“I hope it’s agonizing. That’s where the good shit comes from.”
This is Jason Yate’s response when I tell him I’m about to tear out all my hair writing this introduction. Writing and pulling and pacing. I can’t imagine Yates pulling his hair out, but he does have a certain anxiety that manifests as a pushiness to get things done. An intensity. He’s quick to respond—in person, in email, in text. And has an opinion on everything. Even if it’s “I don’t know.”
He’s the kind of person you can trust to always tell you how it is.
We’re on the roof of the NOMAD Hotel. Not because we’re that posh, but because it’s in close proximity to his new “grandfathered” studio. Artist spaces DTLA, like Downtown Detroit, are quickly becoming legend. Time and time again, when asked why he moved to LA, Yates has said: “I’d rather be broke on the beach.” When thinking of my own move, I want to say “I’d rather be broke on the roof of the NOMAD hotel,” but that seems obviously problematic.
Strikingly so, when we’re back on the sidewalk, being asked for change by one of Skid Row’s homeless, whose population seems to be multiplying as swiftly as the real estate prices down here. Yates, is genuinely agitated: not by the woman asking for change but by the callousness of Angelenos to treat homeless like trash—avoiding eye contact, pretending not to hear—and the ascent into a cashless society that takes away these panhandler’s ability to survive—”give them credit card readers.”
It’s not that Yates is an elevated person or has radical solutions, but he takes everything to heart—and into consideration. When talking of Detroit, he’s aware of his privileged perspective and is quick to note that his piece of Detroit history represents a small collection of stories from the city’s painfully complex history. In a way that’s almost debilitating.
His acute perception of surroundings makes for a perpetual sense of simultaneous ease and discomfort.
He can be prickly, and, yes, at times, he can come off as aggressive or boastful in certain regards, but the later always seem to be tied to a story, a recounting of what we did, whether the other part of that we is George Clinton or his lifelong friend and artist, Patrick Hill.
He is always raising up others.
During our ongoing conversations, the closest thing he mentions to his life as an artist is the anxiety he felt around his Wasserman show, “Homemade Ice Cream,” of creating a body of work for his hometown. Nothing about studying with Mike Kelley or his place in the Whitney Biennial or current shows or the fact that despite his own ambivalence, he has maintained a place in the art world for 20+ years where the average career span of a painter is something like four years.
So here we are, on the roof of a downtown hotel, the stars above and an expanse of couch between us. He’s telling me stories from Detroit and lamenting the loss of a time and place. That’s the thing with cities: they change. The Detroit he knew is almost gone, the Detroit I know is leaving. But it will always be home for both of us.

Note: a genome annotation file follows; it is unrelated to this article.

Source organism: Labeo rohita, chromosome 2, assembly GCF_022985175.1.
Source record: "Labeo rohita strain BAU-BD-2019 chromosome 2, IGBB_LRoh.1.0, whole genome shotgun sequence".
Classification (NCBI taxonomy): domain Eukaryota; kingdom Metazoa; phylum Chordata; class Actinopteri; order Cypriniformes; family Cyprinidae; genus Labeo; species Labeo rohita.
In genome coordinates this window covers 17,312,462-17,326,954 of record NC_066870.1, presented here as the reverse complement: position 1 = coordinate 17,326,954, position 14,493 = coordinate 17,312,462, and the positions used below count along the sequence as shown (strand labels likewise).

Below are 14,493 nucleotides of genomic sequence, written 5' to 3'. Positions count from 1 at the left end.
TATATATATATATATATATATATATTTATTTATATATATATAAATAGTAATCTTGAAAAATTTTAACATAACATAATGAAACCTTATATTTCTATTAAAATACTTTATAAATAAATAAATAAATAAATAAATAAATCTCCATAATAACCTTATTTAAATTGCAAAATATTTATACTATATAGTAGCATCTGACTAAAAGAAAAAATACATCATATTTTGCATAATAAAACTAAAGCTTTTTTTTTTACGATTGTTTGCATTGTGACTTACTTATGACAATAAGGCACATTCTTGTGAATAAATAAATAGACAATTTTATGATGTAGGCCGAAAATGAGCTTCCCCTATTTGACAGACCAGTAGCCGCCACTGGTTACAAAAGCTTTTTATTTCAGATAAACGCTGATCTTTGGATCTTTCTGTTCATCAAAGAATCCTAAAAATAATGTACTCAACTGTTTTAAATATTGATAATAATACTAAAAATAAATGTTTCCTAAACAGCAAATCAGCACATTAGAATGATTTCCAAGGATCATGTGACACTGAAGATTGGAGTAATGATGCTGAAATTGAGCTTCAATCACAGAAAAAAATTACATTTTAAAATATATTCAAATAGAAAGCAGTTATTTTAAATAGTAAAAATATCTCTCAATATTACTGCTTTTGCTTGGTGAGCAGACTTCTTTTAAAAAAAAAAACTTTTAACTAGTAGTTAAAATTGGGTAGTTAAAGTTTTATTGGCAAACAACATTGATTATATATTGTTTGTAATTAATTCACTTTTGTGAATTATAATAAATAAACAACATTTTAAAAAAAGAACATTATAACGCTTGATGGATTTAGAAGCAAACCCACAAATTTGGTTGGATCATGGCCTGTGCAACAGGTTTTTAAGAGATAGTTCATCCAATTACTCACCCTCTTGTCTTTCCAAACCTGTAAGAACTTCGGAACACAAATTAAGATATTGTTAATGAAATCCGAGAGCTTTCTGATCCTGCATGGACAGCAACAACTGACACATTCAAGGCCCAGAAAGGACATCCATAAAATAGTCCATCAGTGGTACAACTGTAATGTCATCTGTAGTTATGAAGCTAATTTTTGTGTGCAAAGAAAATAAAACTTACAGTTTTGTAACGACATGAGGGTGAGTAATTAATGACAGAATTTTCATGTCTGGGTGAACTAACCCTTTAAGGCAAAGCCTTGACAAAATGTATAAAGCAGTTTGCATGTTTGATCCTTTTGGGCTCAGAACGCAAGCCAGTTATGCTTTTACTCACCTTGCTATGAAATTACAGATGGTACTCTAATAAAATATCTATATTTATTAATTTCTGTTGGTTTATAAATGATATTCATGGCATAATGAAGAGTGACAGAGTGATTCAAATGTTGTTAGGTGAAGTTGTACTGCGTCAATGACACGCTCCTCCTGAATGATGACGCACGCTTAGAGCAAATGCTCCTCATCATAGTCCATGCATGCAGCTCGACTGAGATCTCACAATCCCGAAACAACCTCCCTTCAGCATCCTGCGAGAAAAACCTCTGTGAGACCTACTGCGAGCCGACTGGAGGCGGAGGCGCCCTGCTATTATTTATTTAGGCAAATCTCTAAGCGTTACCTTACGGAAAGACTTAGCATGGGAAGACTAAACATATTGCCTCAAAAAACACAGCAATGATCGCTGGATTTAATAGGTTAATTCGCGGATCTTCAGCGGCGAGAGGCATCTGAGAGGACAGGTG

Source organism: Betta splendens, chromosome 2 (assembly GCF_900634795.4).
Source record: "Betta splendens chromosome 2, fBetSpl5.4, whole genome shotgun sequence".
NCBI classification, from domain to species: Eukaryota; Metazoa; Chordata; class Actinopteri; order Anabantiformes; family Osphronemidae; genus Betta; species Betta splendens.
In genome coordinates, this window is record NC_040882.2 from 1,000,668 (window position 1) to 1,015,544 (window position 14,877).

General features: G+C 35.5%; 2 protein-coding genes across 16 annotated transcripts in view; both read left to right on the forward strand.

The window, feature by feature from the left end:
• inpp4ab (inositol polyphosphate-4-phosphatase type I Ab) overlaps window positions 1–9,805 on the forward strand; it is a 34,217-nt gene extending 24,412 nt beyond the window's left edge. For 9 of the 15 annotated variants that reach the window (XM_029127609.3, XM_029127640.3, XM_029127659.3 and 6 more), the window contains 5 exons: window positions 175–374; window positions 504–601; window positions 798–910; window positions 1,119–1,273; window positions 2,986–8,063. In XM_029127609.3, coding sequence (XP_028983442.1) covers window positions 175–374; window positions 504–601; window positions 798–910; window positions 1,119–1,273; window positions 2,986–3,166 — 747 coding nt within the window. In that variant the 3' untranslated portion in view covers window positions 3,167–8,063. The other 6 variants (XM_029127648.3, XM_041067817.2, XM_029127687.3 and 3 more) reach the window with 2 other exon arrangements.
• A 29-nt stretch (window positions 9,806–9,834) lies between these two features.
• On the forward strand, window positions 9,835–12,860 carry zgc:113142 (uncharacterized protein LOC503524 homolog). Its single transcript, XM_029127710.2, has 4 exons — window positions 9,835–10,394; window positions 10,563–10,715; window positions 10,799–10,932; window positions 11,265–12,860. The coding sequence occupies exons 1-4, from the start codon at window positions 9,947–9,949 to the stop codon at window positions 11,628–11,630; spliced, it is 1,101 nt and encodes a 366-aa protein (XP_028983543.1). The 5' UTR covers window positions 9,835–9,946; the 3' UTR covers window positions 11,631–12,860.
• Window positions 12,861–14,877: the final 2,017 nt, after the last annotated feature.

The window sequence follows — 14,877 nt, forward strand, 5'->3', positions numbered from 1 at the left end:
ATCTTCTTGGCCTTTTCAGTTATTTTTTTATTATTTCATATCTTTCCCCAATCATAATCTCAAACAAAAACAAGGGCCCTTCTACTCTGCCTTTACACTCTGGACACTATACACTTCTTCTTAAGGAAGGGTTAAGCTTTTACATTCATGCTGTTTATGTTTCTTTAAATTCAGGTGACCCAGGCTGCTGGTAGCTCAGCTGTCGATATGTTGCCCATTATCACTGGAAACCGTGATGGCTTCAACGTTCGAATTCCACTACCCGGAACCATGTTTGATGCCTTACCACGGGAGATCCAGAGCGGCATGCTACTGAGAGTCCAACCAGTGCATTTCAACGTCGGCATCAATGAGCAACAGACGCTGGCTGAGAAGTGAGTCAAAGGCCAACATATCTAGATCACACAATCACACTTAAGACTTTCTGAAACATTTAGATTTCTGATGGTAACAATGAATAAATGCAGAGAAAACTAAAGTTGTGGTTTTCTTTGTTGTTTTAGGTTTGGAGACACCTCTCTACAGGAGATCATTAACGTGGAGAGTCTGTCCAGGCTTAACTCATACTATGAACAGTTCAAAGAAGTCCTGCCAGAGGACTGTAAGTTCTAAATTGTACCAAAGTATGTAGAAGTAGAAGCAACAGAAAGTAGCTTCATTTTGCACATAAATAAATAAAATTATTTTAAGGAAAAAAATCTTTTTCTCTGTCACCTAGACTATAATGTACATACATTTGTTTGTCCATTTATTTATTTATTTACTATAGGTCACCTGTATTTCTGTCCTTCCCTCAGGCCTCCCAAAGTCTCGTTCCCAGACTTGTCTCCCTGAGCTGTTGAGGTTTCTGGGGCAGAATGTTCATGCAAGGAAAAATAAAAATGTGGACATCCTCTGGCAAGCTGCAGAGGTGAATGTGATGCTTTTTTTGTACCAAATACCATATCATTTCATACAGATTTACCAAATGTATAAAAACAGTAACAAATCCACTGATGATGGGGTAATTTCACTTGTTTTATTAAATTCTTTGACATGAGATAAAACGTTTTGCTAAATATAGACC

As for LA, “You will always be a tourist in this city.”
The following interview was conducted by email. It is for the most part unedited. What it presents is a small period in Detroit’s history, over a relatively brief period of time, and the origins of a great artist.
CV Henriette: Sun sign?
Jason Yates: Cancer.
CVh: Favorite Color?
JY: The entire spectrum all at once.
CVh: Favorite material?
JA: The nice ones.
CVh: Starting from the very beginning. When did you know you were an artist or wanted to be an artist?
JY: Probably during puberty. My Mom found No Doz and cigarettes in my room in 8th grade and freaked out. It was 1985 and Just Say No was peaking. She wanted the names of the other kids I was using with and when I wouldn’t give them up, she called the parents of ALL my friends. Ironically, the next day at school I was labeled a narc. Suddenly I had no friends and sat at a table in the lunch room alone. No one would sit with me. After lunch I went in the gym to shoot baskets by myself and the entire 8th grade came in, sat on the bleachers, and heckled me. I eventually ran out of the gym crying and about 20 of them chased me all the way to the office. Fucking cannibals! I was now an outcast and I had a lot of time to myself. So, I sat around drawing vampires, reading comic books, and listening to The Butthole Surfers. In retrospect, the rejection by my peers was crucial.
CVh: Was your family supportive?
JY: Yes. They certainly didn’t discourage me. It wasn’t so unusual in my family. My Mom studied art at Oakland University, my Dad studied cabinetry at Northwood, and my Uncle went to Kendall College of Art and was a staff illustrator at Creem Magazine in the early 70’s.
CVh: Who were some of your earliest mentors?
JY: Bill Tall. He was my high school art teacher. He had a glass eyeball and pug like features. He let me smoke cigarettes with him in his office, and when I had in-school suspensions, he would get permission for me to spend the entire day in the art room. I got suspended a lot. He encouraged me and told me that if sex and drugs don’t kill me, that I could succeed as an artist. I think I was 13 the first time he said this to me. He also turned me on to all the relevant galleries in and around Detroit. He also introduced me to the music of Kate Bush, Maria Callas, and Tangerine Dream. It seemed like The Hounds of Love could always be heard playing loudly through his office door. The art room became a sanctuary for me and my friends. Bill Tall fostered that.